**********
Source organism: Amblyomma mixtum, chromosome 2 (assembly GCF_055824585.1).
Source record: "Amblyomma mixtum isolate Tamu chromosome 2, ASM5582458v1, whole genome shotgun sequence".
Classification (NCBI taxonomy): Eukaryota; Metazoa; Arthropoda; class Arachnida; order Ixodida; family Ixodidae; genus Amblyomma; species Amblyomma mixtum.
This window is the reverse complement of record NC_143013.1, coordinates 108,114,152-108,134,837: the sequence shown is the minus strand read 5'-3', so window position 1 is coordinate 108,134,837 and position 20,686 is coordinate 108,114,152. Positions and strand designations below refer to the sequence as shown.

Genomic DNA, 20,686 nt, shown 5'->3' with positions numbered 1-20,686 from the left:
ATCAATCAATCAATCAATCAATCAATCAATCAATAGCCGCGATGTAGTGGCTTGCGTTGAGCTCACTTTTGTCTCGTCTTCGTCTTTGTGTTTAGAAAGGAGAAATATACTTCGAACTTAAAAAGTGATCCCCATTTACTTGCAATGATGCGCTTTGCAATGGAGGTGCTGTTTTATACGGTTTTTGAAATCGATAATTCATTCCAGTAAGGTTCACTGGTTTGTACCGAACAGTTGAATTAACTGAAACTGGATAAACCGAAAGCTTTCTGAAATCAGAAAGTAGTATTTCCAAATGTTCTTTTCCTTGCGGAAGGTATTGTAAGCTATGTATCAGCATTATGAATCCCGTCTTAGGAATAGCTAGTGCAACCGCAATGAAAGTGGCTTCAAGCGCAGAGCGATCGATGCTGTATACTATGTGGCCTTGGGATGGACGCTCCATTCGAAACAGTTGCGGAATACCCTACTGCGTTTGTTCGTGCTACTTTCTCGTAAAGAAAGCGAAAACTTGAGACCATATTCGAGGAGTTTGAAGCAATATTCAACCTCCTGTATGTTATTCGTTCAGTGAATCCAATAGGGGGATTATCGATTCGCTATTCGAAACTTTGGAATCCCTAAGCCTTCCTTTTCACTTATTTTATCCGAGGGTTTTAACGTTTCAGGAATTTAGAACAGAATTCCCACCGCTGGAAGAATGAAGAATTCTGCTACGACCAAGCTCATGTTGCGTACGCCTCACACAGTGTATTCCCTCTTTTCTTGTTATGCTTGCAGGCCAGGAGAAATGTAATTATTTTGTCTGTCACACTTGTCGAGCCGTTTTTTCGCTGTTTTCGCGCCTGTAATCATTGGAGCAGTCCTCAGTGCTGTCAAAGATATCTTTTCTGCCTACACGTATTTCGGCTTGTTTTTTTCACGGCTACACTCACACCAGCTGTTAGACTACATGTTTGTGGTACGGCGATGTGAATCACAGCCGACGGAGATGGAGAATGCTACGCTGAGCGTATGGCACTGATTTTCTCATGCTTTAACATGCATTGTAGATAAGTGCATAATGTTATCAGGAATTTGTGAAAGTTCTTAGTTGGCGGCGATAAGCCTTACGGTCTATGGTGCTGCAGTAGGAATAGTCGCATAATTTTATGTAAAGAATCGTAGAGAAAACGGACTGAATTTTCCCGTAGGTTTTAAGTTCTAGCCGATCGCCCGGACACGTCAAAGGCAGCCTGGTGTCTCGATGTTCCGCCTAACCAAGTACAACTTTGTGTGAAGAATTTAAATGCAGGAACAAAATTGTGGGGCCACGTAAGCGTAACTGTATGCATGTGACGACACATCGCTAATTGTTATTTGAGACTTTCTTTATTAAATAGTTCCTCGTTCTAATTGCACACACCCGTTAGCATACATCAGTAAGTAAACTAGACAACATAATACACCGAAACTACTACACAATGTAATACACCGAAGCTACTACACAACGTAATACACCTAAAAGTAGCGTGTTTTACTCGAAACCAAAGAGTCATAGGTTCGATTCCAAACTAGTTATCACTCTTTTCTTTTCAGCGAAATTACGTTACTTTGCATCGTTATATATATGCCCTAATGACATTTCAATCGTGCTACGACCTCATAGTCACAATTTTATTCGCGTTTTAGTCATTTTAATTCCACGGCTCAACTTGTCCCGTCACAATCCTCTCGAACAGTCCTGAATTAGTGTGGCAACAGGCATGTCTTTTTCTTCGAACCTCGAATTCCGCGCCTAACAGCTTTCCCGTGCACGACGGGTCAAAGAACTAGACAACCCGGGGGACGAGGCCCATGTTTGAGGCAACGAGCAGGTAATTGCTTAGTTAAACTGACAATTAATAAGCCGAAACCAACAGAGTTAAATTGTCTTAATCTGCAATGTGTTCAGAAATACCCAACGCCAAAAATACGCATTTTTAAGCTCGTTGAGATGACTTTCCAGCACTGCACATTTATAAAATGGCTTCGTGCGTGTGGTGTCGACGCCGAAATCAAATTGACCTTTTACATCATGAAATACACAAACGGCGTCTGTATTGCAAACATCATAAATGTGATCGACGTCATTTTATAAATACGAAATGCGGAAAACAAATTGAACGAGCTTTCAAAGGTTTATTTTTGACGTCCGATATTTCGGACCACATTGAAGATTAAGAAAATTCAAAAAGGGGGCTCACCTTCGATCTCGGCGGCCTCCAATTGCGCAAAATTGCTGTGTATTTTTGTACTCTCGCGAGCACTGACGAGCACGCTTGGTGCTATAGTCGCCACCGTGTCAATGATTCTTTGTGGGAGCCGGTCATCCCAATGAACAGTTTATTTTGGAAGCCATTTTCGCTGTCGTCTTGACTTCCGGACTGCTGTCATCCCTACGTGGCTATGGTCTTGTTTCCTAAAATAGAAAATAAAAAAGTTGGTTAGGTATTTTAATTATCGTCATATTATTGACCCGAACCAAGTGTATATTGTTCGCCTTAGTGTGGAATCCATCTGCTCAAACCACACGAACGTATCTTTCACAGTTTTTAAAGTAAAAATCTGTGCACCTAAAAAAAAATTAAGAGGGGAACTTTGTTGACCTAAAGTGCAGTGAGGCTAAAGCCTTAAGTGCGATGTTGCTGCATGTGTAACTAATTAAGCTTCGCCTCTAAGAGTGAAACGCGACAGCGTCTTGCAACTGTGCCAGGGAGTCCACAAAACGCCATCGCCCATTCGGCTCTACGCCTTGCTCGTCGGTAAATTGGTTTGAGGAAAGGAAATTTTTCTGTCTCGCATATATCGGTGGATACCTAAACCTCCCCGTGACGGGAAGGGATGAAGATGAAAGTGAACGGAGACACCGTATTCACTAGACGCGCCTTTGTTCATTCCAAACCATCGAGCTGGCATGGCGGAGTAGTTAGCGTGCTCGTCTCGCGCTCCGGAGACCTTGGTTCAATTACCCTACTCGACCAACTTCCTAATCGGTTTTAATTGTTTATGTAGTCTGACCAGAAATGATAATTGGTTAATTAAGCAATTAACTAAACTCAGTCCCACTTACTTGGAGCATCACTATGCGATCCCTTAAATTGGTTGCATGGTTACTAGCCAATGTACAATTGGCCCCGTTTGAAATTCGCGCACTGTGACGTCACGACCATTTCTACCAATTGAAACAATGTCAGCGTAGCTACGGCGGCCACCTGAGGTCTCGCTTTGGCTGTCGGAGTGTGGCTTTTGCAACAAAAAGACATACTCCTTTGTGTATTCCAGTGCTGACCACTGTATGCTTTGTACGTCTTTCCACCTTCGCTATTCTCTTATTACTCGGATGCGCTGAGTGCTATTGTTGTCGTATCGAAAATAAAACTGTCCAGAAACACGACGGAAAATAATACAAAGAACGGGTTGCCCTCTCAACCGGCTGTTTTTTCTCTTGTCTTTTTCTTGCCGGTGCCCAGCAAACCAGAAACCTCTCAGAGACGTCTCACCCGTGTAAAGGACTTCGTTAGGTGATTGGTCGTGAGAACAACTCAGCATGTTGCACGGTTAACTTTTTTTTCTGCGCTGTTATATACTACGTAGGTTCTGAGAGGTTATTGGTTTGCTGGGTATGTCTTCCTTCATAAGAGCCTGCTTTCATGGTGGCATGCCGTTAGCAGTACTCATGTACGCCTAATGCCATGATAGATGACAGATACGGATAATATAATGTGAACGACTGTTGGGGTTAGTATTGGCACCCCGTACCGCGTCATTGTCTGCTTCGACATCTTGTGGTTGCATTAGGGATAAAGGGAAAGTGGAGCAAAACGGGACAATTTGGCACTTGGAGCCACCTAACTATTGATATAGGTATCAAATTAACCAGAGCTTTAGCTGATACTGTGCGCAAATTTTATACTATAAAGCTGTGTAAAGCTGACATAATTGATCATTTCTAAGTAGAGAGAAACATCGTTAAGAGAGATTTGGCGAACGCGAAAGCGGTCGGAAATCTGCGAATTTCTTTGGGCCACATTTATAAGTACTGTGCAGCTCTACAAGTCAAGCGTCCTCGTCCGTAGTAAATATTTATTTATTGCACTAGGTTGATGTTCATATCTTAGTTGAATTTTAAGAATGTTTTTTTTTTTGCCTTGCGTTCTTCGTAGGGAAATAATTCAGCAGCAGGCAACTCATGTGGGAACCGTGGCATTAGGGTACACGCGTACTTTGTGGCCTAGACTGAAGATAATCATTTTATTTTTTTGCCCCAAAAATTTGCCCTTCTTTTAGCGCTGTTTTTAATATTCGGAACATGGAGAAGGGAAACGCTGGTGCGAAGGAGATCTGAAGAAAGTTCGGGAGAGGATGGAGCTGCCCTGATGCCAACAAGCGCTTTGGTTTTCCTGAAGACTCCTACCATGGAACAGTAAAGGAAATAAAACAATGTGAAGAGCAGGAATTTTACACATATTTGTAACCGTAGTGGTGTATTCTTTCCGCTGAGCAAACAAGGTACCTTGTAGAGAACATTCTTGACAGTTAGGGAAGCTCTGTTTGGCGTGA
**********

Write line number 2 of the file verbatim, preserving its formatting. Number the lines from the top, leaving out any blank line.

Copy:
Source record: "Amblyomma mixtum isolate Tamu chromosome 2, ASM5582458v1, whole genome shotgun sequence".